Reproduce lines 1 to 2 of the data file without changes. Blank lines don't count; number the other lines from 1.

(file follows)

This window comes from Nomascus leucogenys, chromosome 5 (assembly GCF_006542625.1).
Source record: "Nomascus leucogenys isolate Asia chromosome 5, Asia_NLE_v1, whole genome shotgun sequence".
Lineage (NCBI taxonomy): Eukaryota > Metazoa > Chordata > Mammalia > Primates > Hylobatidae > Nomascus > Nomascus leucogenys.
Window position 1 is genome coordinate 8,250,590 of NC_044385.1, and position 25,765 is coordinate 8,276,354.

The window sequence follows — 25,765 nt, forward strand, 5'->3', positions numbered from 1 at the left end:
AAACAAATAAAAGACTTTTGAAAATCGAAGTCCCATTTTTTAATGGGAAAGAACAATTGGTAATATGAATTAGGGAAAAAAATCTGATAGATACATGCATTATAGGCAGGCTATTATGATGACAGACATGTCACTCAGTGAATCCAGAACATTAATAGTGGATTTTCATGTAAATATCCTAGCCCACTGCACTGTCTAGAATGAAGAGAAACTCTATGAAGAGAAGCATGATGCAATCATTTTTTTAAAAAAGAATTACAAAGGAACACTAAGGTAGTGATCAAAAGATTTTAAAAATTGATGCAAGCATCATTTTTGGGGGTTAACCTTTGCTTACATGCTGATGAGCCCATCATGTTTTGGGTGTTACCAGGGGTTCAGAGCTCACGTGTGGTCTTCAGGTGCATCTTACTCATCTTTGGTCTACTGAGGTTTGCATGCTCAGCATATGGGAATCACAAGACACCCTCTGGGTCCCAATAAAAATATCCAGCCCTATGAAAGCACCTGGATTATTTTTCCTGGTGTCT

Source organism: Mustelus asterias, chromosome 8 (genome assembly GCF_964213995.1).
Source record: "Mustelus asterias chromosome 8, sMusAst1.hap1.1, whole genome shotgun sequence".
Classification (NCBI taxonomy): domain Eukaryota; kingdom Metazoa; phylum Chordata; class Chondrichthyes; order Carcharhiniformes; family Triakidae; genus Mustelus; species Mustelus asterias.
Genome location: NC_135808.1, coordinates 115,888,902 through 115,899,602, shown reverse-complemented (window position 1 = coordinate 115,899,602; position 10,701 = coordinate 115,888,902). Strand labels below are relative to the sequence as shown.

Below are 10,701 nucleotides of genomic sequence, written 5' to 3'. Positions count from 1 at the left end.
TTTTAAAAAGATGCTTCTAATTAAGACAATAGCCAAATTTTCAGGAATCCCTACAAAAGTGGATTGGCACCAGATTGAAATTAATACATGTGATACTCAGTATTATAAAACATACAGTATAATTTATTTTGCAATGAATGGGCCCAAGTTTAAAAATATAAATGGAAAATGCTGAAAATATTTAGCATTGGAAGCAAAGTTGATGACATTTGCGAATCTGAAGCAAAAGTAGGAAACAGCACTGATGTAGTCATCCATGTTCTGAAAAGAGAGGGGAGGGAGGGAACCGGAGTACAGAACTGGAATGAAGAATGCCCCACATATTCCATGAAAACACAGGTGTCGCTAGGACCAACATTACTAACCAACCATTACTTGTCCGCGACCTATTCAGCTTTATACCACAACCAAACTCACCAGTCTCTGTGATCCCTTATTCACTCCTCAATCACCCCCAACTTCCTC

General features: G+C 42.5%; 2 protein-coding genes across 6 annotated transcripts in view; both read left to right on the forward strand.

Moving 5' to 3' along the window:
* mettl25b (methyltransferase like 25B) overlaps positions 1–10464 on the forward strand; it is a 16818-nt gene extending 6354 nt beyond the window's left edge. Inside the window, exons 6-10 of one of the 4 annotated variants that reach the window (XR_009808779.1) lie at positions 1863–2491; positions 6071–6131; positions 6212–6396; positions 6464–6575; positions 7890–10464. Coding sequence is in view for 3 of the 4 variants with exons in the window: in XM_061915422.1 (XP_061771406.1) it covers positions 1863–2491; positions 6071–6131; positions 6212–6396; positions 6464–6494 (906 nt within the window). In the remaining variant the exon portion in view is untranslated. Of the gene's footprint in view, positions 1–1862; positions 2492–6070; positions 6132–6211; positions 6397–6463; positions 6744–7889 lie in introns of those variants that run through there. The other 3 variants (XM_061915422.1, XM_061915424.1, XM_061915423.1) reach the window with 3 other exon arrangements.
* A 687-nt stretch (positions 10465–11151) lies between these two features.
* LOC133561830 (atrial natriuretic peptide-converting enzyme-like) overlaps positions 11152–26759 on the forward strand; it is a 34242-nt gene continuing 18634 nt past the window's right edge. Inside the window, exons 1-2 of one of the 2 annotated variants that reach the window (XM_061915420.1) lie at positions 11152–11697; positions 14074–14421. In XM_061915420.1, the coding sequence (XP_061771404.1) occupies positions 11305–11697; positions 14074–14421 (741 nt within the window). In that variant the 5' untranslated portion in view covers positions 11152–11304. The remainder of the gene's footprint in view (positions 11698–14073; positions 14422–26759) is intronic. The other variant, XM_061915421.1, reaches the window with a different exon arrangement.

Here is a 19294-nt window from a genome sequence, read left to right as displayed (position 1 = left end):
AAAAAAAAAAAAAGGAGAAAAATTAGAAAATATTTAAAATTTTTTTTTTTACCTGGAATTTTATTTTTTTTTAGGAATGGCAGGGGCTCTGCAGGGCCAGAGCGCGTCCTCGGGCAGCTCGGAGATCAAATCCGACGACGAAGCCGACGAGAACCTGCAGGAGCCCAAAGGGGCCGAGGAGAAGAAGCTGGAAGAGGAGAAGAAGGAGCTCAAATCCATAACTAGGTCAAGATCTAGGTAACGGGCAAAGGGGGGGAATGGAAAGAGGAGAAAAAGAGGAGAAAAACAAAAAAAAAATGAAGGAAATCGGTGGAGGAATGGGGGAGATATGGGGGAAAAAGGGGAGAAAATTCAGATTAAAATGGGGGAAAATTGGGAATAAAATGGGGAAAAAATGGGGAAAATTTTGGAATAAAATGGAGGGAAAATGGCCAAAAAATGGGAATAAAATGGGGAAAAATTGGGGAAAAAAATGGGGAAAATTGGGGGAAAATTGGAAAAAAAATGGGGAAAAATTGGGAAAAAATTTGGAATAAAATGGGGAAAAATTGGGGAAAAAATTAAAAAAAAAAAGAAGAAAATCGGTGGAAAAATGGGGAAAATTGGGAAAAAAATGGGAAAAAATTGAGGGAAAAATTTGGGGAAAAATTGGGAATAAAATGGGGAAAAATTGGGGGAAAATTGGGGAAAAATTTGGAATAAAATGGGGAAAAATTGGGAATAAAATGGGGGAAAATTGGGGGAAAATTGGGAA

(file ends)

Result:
This window comes from Nomascus leucogenys, chromosome 5 (assembly GCF_006542625.1).
Source record: "Nomascus leucogenys isolate Asia chromosome 5, Asia_NLE_v1, whole genome shotgun sequence".